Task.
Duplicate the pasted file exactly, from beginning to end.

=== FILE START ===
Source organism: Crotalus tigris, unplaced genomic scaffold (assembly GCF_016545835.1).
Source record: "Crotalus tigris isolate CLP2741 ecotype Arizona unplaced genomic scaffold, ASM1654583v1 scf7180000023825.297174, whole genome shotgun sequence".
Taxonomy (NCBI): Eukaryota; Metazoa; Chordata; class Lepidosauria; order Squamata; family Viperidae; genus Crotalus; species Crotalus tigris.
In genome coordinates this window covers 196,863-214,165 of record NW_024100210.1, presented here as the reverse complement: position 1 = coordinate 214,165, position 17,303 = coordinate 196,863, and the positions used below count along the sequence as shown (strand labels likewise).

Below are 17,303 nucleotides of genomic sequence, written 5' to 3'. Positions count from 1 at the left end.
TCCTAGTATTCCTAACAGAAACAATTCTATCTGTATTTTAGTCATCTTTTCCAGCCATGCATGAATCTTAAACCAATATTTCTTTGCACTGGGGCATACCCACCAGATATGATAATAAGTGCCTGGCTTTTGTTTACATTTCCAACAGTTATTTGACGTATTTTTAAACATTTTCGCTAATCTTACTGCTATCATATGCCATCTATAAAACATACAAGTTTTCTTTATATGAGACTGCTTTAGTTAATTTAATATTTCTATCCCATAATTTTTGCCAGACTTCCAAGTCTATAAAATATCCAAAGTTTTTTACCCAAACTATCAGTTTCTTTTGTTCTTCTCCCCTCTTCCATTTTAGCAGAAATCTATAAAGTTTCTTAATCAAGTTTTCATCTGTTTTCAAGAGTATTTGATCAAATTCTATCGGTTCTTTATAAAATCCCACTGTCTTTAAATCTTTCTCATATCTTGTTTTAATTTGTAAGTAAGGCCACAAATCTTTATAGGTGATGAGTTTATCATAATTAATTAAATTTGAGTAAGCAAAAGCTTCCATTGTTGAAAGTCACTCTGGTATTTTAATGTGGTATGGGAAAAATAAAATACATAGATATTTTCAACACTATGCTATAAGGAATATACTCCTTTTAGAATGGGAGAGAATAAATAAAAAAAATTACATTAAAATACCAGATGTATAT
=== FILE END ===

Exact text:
Source organism: Crotalus tigris, unplaced genomic scaffold (assembly GCF_016545835.1).
Source record: "Crotalus tigris isolate CLP2741 ecotype Arizona unplaced genomic scaffold, ASM1654583v1 scf7180000023825.297174, whole genome shotgun sequence".
Taxonomy (NCBI): Eukaryota; Metazoa; Chordata; class Lepidosauria; order Squamata; family Viperidae; genus Crotalus; species Crotalus tigris.
In genome coordinates this window covers 196,863-214,165 of record NW_024100210.1, presented here as the reverse complement: position 1 = coordinate 214,165, position 17,303 = coordinate 196,863, and the positions used below count along the sequence as shown (strand labels likewise).

Below are 17,303 nucleotides of genomic sequence, written 5' to 3'. Positions count from 1 at the left end.
TCCTAGTATTCCTAACAGAAACAATTCTATCTGTATTTTAGTCATCTTTTCCAGCCATGCATGAATCTTAAACCAATATTTCTTTGCACTGGGGCATACCCACCAGATATGATAATAAGTGCCTGGCTTTTGTTTACATTTCCAACAGTTATTTGACGTATTTTTAAACATTTTCGCTAATCTTACTGCTATCATATGCCATCTATAAAACATACAAGTTTTCTTTATATGAGACTGCTTTAGTTAATTTAATATTTCTATCCCATAATTTTTGCCAGACTTCCAAGTCTATAAAATATCCAAAGTTTTTTACCCAAACTATCAGTTTCTTTTGTTCTTCTCCCCTCTTCCATTTTAGCAGAAATCTATAAAGTTTCTTAATCAAGTTTTCATCTGTTTTCAAGAGTATTTGATCAAATTCTATCGGTTCTTTATAAAATCCCACTGTCTTTAAATCTTTCTCATATCTTGTTTTAATTTGTAAGTAAGGCCACAAATCTTTATAGGTGATGAGTTTATCATAATTAATTAAATTTGAGTAAGCAAAAGCTTCCATTGTTGAAAGTCACTCTGGTATTTTAATGTGGTATGGGAAAAATAAAATACATAGATATTTTCAACACTATGCTATAAGGAATATACTCCTTTTAGAATGGGAGAGAATAAATAAAAAAAATTACATTAAAATACCAGATGTATAT